By Elizabeth Soon is head of Pacific Basin equities at Standard Life Investments The downturn in...
By Elizabeth Soon is head of Pacific Basin equities at Standard Life Investments
The downturn in world equity markets has extended to the Pacific Basin. Over the past quarter, this area has shown increasing correlation with the US, a classic feature of a bear market.
The change has brought equity valuations to levels that look attractive on a range of measures, both relative to other asset classes and on an absolute basis.
While this tells us the market is not optimistic about the current situation, we believe a cyclical upswing in the economies and rising return on equity through restructuring and industry consolidations makes the region a buy.
The key driver for equities justifying this stance remains what Asian markets are best known for: exports.
Asian exports are on a recovery path, driving cashflow and earnings. The outlook for the dollar may reduce the local currency impact of this somewhat but the recent corrections are pricing in overly negative growth assumptions. Continuation of trade trends and a robust US economy will trigger re-pricing.
In China, exports are growing in excess of 20% year on year, while Korea, Singapore, Hong Kong and Thailand are seeing export growth of more than 10% per year. Only in Australia have monthly exports shown a flattening in the growth rate.
We monitor the numbers closely for signs of softening in external demand, particularly from the US, which would pose a significant threat to Asian cyclical recovery and overall growth rates.
Coupled with lowest-cost production advantages and market share gains by Asian exporters such as Samsung Electronics, the outsourcing of production to Asia should continue to drive growth for Asian companies at a higher rate than the global average.
Taiwanese hardware companies, in particular, should benefit and a stronger yen will accelerate the Japanese outsourcing trend. Companies such as Johnson Electric are acquiring production facilities in, say, the US and re-locating them to China, thereby supplying the same customers at much lower cost and enabling manufacturers to maintain margins in the face of price deflation.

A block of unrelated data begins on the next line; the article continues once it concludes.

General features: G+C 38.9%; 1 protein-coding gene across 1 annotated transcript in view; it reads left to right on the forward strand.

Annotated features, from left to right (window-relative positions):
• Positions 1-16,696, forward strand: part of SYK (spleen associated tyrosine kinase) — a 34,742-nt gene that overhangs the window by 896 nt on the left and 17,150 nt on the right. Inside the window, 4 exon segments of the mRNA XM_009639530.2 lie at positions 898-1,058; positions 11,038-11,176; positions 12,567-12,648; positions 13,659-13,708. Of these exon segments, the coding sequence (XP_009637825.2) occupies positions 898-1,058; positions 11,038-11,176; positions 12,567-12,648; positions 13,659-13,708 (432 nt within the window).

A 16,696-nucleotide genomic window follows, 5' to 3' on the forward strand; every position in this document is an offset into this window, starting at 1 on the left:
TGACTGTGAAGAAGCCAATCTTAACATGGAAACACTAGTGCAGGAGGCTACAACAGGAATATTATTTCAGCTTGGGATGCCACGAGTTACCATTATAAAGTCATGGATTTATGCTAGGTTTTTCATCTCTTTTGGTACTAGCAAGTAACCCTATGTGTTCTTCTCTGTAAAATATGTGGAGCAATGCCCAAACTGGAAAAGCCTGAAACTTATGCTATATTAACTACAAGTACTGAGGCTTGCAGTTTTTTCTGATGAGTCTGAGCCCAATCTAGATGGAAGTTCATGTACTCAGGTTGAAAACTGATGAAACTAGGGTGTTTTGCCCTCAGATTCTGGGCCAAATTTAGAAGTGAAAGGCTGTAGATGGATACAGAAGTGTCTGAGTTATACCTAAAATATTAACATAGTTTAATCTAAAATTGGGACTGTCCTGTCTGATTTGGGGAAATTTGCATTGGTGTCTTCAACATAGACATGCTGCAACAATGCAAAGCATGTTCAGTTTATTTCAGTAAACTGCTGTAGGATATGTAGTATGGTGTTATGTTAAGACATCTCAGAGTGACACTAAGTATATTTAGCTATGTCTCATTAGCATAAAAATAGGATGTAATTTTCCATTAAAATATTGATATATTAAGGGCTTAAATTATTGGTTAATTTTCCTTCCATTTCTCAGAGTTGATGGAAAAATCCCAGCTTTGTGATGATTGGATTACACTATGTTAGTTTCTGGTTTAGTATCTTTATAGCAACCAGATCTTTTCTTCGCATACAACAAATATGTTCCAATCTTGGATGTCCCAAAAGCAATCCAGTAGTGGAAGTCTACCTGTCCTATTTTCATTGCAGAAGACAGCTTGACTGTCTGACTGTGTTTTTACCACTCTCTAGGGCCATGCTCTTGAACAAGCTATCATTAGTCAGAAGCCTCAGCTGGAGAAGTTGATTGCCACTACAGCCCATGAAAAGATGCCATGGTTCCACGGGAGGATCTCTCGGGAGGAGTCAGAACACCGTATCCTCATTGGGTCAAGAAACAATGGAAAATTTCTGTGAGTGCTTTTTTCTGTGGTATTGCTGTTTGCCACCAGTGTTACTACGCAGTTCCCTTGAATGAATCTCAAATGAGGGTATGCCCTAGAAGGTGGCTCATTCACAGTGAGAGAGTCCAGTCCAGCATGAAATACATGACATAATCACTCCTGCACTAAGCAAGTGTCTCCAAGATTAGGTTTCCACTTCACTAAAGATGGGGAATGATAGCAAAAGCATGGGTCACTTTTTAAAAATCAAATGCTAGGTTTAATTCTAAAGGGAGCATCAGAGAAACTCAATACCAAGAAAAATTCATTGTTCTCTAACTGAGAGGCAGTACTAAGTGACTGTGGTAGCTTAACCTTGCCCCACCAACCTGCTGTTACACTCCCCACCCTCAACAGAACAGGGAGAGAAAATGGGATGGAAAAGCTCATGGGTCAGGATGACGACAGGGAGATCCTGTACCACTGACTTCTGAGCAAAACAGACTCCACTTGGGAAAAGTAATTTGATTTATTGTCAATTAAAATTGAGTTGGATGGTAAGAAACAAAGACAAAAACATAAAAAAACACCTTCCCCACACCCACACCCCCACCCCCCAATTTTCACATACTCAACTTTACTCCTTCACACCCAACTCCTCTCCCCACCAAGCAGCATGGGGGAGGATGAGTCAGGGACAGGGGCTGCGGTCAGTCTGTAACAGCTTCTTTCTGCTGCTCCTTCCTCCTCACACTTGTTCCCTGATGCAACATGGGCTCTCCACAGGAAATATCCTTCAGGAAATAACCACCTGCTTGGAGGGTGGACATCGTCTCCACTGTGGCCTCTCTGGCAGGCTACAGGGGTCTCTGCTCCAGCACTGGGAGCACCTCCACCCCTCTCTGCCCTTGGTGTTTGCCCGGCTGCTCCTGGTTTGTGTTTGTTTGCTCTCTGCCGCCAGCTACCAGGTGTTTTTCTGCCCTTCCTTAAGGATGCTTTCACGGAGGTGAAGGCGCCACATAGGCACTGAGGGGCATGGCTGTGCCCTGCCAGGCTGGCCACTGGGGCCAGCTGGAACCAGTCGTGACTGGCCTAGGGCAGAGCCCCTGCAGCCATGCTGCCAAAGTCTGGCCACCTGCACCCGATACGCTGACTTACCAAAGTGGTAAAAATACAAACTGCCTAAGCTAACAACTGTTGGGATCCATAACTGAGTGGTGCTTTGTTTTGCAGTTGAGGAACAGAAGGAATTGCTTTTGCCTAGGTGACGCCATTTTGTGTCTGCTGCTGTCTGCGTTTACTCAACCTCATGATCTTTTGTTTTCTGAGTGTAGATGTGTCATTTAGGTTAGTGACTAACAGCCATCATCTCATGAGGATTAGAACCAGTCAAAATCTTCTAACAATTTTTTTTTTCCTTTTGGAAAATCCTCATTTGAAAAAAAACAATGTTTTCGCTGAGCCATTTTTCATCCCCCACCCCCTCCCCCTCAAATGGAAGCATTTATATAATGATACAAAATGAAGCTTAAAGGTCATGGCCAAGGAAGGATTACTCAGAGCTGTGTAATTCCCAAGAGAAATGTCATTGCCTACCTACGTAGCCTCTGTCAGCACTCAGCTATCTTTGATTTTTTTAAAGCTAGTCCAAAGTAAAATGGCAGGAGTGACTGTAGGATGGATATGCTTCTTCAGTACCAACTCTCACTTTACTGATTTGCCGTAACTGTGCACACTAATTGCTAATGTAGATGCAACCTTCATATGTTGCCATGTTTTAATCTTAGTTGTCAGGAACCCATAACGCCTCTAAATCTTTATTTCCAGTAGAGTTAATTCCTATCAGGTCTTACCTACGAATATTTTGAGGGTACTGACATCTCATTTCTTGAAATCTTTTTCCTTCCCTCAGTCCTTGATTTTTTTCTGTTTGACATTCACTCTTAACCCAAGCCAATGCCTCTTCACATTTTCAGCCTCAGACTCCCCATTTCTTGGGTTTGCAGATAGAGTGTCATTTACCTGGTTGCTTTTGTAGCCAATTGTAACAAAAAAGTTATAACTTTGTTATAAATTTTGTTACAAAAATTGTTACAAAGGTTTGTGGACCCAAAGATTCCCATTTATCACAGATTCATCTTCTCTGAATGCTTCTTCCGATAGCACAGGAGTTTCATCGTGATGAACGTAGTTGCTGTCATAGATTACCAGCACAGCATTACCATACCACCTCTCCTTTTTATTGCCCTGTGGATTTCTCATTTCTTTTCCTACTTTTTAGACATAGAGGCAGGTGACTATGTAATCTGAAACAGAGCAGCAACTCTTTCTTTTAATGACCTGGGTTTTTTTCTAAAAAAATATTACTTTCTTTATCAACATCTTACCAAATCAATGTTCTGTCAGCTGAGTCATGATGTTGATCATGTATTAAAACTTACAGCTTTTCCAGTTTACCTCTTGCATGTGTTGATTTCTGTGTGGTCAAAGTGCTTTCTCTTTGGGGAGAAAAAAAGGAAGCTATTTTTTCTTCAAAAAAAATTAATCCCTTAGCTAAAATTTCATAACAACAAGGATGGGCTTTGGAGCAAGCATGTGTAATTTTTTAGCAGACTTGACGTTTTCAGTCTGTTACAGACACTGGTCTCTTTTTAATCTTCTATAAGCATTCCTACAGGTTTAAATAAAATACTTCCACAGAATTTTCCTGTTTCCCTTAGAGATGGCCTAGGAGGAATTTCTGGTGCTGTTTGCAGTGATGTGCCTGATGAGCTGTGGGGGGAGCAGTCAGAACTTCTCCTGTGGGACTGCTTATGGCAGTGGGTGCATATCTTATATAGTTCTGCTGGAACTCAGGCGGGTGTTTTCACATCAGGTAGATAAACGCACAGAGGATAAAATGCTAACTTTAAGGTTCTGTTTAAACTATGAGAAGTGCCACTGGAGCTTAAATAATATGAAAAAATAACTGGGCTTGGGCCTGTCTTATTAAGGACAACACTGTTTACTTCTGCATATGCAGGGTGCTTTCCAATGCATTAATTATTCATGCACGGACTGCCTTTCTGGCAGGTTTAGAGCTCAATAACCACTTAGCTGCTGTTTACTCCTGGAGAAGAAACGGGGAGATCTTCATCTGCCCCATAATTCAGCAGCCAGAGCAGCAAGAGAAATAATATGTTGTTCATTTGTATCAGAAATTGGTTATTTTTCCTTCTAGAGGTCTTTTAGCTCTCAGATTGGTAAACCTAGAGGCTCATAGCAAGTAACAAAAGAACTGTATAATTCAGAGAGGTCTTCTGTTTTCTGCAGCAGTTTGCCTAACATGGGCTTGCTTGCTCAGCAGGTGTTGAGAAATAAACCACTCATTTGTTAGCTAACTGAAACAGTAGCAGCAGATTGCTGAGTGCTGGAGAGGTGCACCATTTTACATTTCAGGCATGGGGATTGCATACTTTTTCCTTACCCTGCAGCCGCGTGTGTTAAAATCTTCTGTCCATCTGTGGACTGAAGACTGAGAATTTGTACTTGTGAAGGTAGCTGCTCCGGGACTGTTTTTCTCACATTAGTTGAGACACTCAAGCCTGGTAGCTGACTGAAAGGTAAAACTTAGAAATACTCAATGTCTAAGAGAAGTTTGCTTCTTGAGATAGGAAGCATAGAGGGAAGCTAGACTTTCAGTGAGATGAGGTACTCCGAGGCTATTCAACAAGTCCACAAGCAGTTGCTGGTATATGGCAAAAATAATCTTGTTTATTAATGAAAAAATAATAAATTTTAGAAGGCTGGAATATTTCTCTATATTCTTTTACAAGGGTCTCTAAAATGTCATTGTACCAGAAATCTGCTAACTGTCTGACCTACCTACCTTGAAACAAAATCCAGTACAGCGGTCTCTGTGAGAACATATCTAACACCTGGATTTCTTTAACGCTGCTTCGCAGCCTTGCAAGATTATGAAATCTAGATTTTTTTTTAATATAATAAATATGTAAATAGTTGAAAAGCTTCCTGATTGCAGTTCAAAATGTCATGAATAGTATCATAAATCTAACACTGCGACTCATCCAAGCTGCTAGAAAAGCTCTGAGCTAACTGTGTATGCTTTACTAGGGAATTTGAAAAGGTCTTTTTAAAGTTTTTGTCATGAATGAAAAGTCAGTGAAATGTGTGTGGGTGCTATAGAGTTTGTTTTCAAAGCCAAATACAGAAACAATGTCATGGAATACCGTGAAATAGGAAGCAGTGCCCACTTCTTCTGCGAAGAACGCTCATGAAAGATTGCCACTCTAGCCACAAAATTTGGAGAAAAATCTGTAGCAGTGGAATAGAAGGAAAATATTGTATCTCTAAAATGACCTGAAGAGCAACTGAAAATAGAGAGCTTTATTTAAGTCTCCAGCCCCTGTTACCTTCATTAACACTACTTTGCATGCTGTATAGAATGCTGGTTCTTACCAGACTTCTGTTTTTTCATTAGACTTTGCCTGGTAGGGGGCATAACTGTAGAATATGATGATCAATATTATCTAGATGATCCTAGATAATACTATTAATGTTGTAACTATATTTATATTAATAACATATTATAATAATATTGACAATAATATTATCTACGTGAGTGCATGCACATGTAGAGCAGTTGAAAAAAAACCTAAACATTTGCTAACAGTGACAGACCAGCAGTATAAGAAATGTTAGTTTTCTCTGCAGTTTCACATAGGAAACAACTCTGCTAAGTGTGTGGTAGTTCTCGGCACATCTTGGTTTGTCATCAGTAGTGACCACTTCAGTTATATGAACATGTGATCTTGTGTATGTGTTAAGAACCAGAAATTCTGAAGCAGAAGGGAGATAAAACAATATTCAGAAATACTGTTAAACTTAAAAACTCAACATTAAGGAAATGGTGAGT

What we are also seeing across the region is a secular rise in domestic consumption, with Korea the most advanced example.
Structural reform post the Asian financial crisis has led to the increased availability of consumer credit at historically low interest rates. Retail consumption has become another driver of growth in Asia, with important implications for stock and sector selections.
This theme is at risk from the feedback mechanism of weaker exports. Asian economies remain open and cyclical. There is also a risk of hitting an air pocket as pent-up demand post the Asian financial crisis is met and growth rates undergo a temporary setback.
As ever during the recent global equity falls, correlation between Asia and Wall Street has risen significantly. Markets with the highest beta to the US, rather than just correlation, are Taiwan, Hong Kong and the Philippines.
Indonesia and the Philippines have been affected by rising EMBI spreads caused by Latin American problems.
Signs of export recovery.
Outsourcing theme, primarily technology.
Secular change in domestic consumption.
Softening export demand.
Weaker dollar would prove negative.
Higher oil prices a possibility.
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